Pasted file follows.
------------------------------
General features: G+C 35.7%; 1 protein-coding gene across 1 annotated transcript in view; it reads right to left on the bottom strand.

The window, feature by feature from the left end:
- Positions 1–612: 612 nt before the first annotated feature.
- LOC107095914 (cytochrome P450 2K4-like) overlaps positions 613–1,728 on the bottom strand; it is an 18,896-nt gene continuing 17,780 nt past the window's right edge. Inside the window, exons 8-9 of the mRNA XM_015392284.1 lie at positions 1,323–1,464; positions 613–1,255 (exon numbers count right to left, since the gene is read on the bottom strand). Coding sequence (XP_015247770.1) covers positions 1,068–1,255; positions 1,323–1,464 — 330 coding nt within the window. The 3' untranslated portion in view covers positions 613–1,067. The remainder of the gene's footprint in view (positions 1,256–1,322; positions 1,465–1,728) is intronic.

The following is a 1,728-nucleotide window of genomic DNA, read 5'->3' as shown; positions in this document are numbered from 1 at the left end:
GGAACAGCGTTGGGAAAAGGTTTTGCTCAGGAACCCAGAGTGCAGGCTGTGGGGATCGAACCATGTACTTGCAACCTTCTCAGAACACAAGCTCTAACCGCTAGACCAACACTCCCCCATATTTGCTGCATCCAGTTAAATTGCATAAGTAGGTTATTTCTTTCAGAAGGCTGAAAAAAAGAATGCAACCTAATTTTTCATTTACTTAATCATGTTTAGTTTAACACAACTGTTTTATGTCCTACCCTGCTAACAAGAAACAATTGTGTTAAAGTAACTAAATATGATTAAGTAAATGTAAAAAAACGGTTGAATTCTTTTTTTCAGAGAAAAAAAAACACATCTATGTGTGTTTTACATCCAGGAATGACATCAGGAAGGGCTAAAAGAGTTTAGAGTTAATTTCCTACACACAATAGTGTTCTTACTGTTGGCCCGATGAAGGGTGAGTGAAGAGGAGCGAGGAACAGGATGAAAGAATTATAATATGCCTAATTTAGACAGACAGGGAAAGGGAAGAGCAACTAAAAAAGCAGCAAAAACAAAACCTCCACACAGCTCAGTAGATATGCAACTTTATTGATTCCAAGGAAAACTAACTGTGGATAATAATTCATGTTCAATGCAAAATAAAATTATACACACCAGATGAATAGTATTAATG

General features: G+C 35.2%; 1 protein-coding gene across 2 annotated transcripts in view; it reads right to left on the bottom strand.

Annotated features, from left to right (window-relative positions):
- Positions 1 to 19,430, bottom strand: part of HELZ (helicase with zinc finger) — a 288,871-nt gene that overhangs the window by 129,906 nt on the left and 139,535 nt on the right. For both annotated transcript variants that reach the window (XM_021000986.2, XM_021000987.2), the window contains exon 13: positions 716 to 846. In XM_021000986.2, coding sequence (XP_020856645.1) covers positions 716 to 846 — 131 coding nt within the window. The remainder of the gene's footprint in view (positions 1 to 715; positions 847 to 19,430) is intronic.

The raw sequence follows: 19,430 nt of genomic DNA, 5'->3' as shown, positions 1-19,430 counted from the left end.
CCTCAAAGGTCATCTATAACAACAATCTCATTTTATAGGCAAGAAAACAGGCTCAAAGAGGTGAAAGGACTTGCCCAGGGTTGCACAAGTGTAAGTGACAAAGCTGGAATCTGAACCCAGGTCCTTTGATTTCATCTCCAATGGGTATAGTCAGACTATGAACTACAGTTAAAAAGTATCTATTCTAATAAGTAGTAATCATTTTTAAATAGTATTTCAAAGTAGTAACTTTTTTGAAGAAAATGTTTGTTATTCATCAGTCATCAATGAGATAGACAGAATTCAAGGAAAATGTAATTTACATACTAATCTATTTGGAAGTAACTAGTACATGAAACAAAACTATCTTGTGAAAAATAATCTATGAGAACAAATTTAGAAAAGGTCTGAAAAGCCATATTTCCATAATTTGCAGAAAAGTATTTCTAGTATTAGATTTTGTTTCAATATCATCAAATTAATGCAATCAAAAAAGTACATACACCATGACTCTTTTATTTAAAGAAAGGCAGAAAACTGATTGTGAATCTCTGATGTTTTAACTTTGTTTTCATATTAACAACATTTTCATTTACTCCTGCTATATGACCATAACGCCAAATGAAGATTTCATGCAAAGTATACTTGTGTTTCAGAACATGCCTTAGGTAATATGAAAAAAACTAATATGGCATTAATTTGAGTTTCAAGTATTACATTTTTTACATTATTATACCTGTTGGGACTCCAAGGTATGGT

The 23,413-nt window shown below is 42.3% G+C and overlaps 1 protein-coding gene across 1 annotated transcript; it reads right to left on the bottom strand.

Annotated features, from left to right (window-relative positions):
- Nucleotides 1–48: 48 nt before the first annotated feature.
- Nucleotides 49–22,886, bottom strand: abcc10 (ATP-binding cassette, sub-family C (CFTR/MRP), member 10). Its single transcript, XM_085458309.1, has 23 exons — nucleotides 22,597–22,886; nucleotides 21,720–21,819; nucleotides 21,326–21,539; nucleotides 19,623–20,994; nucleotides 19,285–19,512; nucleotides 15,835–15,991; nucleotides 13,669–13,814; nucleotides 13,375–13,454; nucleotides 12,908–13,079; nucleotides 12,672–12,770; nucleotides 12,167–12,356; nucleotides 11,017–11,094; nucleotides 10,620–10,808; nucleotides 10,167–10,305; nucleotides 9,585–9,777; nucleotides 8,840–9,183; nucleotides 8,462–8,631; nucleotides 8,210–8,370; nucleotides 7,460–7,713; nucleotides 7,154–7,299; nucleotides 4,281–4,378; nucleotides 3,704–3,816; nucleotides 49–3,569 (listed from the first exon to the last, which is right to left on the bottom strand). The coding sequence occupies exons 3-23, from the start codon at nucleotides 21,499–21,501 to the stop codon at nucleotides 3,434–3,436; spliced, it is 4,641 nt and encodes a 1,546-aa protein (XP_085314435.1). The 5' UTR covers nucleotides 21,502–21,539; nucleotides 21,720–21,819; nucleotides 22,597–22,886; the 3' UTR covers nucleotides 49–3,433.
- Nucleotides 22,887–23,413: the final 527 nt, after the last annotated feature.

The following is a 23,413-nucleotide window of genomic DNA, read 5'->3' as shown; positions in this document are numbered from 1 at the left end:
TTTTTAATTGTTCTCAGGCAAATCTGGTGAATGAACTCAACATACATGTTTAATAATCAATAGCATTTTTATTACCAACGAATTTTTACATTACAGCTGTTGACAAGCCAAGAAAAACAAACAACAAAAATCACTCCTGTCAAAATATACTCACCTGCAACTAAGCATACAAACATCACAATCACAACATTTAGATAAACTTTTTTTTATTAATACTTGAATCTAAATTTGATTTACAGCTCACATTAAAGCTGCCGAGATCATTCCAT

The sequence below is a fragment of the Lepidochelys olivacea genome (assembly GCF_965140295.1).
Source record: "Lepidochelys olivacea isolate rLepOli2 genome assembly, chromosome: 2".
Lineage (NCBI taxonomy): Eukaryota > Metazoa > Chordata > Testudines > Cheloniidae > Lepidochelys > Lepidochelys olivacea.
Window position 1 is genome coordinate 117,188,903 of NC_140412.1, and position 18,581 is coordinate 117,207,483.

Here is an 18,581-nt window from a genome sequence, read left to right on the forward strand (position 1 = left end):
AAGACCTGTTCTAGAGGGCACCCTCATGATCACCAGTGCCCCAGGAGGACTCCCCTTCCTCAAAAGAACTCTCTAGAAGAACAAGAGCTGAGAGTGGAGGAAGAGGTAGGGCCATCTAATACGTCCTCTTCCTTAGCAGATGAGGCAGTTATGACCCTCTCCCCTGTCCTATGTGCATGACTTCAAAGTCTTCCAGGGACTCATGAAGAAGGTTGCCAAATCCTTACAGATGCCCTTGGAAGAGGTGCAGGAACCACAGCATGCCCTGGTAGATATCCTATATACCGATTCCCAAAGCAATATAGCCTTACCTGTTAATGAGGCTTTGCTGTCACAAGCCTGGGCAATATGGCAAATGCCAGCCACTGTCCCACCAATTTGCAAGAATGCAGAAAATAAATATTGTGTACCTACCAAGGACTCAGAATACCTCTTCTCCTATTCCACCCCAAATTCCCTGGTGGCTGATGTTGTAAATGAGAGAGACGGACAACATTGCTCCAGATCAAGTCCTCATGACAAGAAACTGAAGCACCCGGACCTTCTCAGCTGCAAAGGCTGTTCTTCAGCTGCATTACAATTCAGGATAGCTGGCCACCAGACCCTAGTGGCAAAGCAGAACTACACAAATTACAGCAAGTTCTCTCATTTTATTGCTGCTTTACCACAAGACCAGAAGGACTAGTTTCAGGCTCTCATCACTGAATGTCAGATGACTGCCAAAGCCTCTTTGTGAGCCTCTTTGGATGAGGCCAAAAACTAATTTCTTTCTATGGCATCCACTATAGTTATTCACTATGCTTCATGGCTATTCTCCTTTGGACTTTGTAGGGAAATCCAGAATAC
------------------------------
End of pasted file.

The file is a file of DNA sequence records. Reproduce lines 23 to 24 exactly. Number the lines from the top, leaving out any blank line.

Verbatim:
Here is an 18,581-nt window from a genome sequence, read left to right on the forward strand (position 1 = left end):
AAGACCTGTTCTAGAGGGCACCCTCATGATCACCAGTGCCCCAGGAGGACTCCCCTTCCTCAAAAGAACTCTCTAGAAGAACAAGAGCTGAGAGTGGAGGAAGAGGTAGGGCCATCTAATACGTCCTCTTCCTTAGCAGATGAGGCAGTTATGACCCTCTCCCCTGTCCTATGTGCATGACTTCAAAGTCTTCCAGGGACTCATGAAGAAGGTTGCCAAATCCTTACAGATGCCCTTGGAAGAGGTGCAGGAACCACAGCATGCCCTGGTAGATATCCTATATACCGATTCCCAAAGCAATATAGCCTTACCTGTTAATGAGGCTTTGCTGTCACAAGCCTGGGCAATATGGCAAATGCCAGCCACTGTCCCACCAATTTGCAAGAATGCAGAAAATAAATATTGTGTACCTACCAAGGACTCAGAATACCTCTTCTCCTATTCCACCCCAAATTCCCTGGTGGCTGATGTTGTAAATGAGAGAGACGGACAACATTGCTCCAGATCAAGTCCTCATGACAAGAAACTGAAGCACCCGGACCTTCTCAGCTGCAAAGGCTGTTCTTCAGCTGCATTACAATTCAGGATAGCTGGCCACCAGACCCTAGTGGCAAAGCAGAACTACACAAATTACAGCAAGTTCTCTCATTTTATTGCTGCTTTACCACAAGACCAGAAGGACTAGTTTCAGGCTCTCATCACTGAATGTCAGATGACTGCCAAAGCCTCTTTGTGAGCCTCTTTGGATGAGGCCAAAAACTAATTTCTTTCTATGGCATCCACTATAGTTATTCACTATGCTTCATGGCTATTCTCCTTTGGACTTTGTAGGGAAATCCAGAATAC